A large proportion of the rural FGD participants acknowledged that condoms could be used as a method of family planning as long as the partners have agreed and the condom does not break. The minority who answered negatively mentioned the likelihood of the condom breaking and lack of knowledge on using it as their main reservations.

I do not agree with the idea of relying only on the condom for family planning. It might break [Harare-Males]

Condoms should be used only after we have both agreed to do so. The woman must not cheat me and use it without my knowledge [Males-Gwanda]

The urban FGD’s felt condoms should not be used for family planning but for affairs outside marriage.

You cannot use the condom in the home as a family planning method. The husband would not agree to use it for such a long time. [Female -Harare]

A very disturbing feature is that some groups, especially those in rural areas of Mashonaland could not link condoms to HIV prevention. They feel that HIV is linked to some traditional medicine, where women are locked by their husbands from having extra-marital sexual intercourse. The description of the practice is that the husband applies some traditional medicine on his wife, and if the woman has sexual intercourse with another man, then the man develops symptoms, which are like AIDS. They also state that diseases acquired through this traditional practice are not curable like AIDS and hence they believe that the disease (AIDS) has been there for a long time and thus, condoms will not protect anyone against HIV.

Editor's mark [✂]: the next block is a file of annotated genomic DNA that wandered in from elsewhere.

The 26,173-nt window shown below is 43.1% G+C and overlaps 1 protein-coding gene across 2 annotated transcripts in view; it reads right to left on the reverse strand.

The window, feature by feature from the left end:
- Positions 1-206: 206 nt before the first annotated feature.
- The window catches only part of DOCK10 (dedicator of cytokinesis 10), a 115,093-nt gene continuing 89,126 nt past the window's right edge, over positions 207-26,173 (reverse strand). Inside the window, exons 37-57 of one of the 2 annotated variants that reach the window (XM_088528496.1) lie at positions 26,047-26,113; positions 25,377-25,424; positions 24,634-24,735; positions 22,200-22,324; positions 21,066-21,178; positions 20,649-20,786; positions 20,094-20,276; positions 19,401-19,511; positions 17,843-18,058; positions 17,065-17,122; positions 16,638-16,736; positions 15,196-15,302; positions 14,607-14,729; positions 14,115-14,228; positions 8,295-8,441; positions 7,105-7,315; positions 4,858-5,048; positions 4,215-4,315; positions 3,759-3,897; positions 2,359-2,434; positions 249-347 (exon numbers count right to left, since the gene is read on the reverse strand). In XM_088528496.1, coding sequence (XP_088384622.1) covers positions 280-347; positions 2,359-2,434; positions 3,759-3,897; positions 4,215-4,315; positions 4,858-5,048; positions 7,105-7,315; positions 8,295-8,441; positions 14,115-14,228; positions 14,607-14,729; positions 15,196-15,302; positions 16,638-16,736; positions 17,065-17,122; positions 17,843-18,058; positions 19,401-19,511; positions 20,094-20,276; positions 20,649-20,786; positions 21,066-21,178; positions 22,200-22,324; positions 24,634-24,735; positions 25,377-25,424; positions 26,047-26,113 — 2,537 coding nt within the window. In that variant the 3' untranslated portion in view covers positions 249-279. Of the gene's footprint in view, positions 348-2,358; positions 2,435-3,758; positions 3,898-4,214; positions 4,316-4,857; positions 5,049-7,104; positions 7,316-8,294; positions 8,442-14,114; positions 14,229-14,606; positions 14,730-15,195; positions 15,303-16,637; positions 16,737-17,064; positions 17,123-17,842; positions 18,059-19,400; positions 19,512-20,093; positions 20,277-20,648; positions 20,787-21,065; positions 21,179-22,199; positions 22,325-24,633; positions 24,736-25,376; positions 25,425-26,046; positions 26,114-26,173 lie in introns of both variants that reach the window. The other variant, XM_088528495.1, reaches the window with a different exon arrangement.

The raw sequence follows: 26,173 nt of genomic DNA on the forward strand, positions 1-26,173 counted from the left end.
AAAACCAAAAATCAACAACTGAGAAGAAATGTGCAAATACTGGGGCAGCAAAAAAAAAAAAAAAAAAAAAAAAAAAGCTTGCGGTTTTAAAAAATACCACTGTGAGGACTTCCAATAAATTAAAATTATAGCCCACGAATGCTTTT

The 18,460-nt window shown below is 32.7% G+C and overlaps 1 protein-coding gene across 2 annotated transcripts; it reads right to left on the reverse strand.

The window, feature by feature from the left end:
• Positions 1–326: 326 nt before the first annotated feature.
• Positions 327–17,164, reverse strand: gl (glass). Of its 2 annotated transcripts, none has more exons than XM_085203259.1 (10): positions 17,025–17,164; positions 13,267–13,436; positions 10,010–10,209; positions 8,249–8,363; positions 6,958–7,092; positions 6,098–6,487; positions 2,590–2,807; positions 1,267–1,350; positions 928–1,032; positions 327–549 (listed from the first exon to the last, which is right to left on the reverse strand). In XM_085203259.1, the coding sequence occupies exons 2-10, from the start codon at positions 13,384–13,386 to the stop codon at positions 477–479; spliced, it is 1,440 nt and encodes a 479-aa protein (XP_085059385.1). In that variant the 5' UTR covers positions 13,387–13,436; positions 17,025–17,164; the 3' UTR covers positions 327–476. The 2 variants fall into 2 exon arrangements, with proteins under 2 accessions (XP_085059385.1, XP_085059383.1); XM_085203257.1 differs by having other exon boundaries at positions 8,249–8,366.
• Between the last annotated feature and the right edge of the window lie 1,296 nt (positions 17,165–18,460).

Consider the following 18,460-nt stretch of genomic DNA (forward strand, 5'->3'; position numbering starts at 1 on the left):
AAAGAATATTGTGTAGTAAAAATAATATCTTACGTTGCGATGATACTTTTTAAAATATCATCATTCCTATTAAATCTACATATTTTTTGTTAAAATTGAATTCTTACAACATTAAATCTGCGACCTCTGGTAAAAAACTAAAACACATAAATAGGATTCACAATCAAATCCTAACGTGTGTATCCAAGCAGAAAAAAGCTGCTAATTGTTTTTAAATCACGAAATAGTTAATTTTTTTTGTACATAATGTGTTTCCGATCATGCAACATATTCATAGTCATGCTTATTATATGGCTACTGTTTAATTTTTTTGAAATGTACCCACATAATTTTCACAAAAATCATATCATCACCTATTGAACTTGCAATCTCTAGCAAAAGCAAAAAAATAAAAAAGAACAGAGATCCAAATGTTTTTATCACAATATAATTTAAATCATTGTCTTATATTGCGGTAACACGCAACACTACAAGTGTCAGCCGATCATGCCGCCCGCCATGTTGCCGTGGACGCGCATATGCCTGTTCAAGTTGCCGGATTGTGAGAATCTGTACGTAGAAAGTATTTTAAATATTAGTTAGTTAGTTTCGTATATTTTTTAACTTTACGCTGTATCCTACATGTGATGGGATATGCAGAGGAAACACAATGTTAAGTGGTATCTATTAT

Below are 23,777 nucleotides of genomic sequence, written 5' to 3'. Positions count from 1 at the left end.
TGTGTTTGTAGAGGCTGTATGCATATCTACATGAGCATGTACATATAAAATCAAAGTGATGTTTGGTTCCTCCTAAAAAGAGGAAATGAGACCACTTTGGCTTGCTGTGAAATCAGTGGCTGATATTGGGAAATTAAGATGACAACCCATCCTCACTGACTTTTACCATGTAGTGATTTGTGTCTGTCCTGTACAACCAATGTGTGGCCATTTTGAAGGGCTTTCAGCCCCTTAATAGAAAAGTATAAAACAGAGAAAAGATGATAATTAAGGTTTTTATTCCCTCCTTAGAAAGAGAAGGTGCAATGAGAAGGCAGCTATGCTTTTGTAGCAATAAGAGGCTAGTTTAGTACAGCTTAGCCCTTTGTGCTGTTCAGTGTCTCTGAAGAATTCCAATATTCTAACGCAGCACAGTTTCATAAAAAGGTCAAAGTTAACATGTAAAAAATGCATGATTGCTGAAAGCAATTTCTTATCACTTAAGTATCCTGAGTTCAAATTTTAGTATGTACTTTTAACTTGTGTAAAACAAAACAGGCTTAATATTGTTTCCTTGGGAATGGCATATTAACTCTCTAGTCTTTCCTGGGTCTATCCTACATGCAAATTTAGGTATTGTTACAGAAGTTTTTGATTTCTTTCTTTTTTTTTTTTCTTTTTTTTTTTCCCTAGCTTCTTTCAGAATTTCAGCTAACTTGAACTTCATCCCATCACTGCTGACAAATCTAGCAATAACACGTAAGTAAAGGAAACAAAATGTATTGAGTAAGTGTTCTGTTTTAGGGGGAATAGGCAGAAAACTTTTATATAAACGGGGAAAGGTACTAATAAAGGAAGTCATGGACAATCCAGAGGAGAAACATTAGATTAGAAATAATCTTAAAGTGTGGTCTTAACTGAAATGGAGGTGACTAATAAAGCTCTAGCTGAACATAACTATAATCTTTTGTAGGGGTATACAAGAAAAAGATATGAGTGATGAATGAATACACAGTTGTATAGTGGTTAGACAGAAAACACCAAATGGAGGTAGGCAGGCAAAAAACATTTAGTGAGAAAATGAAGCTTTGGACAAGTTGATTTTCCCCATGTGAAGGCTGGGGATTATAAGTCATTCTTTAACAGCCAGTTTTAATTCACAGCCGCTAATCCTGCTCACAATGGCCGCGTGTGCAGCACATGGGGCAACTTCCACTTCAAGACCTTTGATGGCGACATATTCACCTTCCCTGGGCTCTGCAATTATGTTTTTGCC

DISCUSSION

While condom use is higher in Zimbabwe than other African countries, negative perceptions about condoms still exist and this affects their use in regular or marital relationships. Both men and women are strongly against the use of condoms in marital relationships. Only about 38 percent of the respondents reported using condoms consistently or occasionally with their regular partner, while only a fifth reported current use of the condom. Married or cohabiting women view condoms as “things their husbands can use with other women” and not with them. Men believe that their wives or regular partners are not knowledgeable about condoms, and if the woman exhibits knowledge about condoms, then she is perceived as having extra-marital affairs. From both the male and female perspectives, condoms “encourage promiscuity”, hence the major obstacles to condoms use are related to concern about illicit sex.